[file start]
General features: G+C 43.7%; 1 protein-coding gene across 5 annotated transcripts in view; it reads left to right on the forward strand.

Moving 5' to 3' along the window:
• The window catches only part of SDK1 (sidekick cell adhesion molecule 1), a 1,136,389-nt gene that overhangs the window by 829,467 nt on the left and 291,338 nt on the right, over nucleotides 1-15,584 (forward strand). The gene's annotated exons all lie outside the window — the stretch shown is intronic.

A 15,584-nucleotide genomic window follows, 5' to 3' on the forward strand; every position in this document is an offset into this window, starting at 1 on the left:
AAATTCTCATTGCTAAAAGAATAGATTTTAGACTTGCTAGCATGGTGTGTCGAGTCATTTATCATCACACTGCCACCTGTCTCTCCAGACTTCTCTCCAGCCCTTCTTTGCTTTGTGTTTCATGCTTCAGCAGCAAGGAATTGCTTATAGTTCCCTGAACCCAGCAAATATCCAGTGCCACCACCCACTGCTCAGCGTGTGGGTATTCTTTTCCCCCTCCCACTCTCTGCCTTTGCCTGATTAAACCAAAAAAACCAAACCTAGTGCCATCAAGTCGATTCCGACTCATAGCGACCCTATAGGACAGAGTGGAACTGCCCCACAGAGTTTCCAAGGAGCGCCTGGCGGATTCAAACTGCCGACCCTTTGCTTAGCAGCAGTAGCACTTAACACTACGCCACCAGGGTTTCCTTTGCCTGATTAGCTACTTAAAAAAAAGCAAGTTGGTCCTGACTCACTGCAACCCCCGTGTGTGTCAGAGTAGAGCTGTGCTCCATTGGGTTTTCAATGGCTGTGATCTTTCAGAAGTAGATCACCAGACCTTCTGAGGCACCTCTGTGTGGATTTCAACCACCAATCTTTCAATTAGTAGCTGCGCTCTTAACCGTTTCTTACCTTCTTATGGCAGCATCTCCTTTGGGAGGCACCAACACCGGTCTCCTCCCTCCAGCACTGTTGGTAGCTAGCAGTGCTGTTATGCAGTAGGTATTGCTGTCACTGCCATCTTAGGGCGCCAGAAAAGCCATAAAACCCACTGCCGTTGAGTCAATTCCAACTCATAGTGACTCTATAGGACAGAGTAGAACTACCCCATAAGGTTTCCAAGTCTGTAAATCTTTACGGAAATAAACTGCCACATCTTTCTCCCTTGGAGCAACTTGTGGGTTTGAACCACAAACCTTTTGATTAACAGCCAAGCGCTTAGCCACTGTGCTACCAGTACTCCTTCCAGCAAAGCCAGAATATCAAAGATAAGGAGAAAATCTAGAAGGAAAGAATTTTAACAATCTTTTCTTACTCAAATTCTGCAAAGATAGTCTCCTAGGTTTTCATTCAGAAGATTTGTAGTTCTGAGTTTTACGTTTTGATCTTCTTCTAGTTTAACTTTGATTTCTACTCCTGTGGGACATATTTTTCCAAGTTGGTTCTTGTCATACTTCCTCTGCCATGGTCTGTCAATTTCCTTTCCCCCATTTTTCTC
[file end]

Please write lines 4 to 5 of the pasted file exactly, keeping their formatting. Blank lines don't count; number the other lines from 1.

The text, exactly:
A 15,584-nucleotide genomic window follows, 5' to 3' on the forward strand; every position in this document is an offset into this window, starting at 1 on the left:
AAATTCTCATTGCTAAAAGAATAGATTTTAGACTTGCTAGCATGGTGTGTCGAGTCATTTATCATCACACTGCCACCTGTCTCTCCAGACTTCTCTCCAGCCCTTCTTTGCTTTGTGTTTCATGCTTCAGCAGCAAGGAATTGCTTATAGTTCCCTGAACCCAGCAAATATCCAGTGCCACCACCCACTGCTCAGCGTGTGGGTATTCTTTTCCCCCTCCCACTCTCTGCCTTTGCCTGATTAAACCAAAAAAACCAAACCTAGTGCCATCAAGTCGATTCCGACTCATAGCGACCCTATAGGACAGAGTGGAACTGCCCCACAGAGTTTCCAAGGAGCGCCTGGCGGATTCAAACTGCCGACCCTTTGCTTAGCAGCAGTAGCACTTAACACTACGCCACCAGGGTTTCCTTTGCCTGATTAGCTACTTAAAAAAAAGCAAGTTGGTCCTGACTCACTGCAACCCCCGTGTGTGTCAGAGTAGAGCTGTGCTCCATTGGGTTTTCAATGGCTGTGATCTTTCAGAAGTAGATCACCAGACCTTCTGAGGCACCTCTGTGTGGATTTCAACCACCAATCTTTCAATTAGTAGCTGCGCTCTTAACCGTTTCTTACCTTCTTATGGCAGCATCTCCTTTGGGAGGCACCAACACCGGTCTCCTCCCTCCAGCACTGTTGGTAGCTAGCAGTGCTGTTATGCAGTAGGTATTGCTGTCACTGCCATCTTAGGGCGCCAGAAAAGCCATAAAACCCACTGCCGTTGAGTCAATTCCAACTCATAGTGACTCTATAGGACAGAGTAGAACTACCCCATAAGGTTTCCAAGTCTGTAAATCTTTACGGAAATAAACTGCCACATCTTTCTCCCTTGGAGCAACTTGTGGGTTTGAACCACAAACCTTTTGATTAACAGCCAAGCGCTTAGCCACTGTGCTACCAGTACTCCTTCCAGCAAAGCCAGAATATCAAAGATAAGGAGAAAATCTAGAAGGAAAGAATTTTAACAATCTTTTCTTACTCAAATTCTGCAAAGATAGTCTCCTAGGTTTTCATTCAGAAGATTTGTAGTTCTGAGTTTTACGTTTTGATCTTCTTCTAGTTTAACTTTGATTTCTACTCCTGTGGGACATATTTTTCCAAGTTGGTTCTTGTCATACTTCCTCTGCCATGGTCTGTCAATTTCCTTTCCCCCATTTTTCTC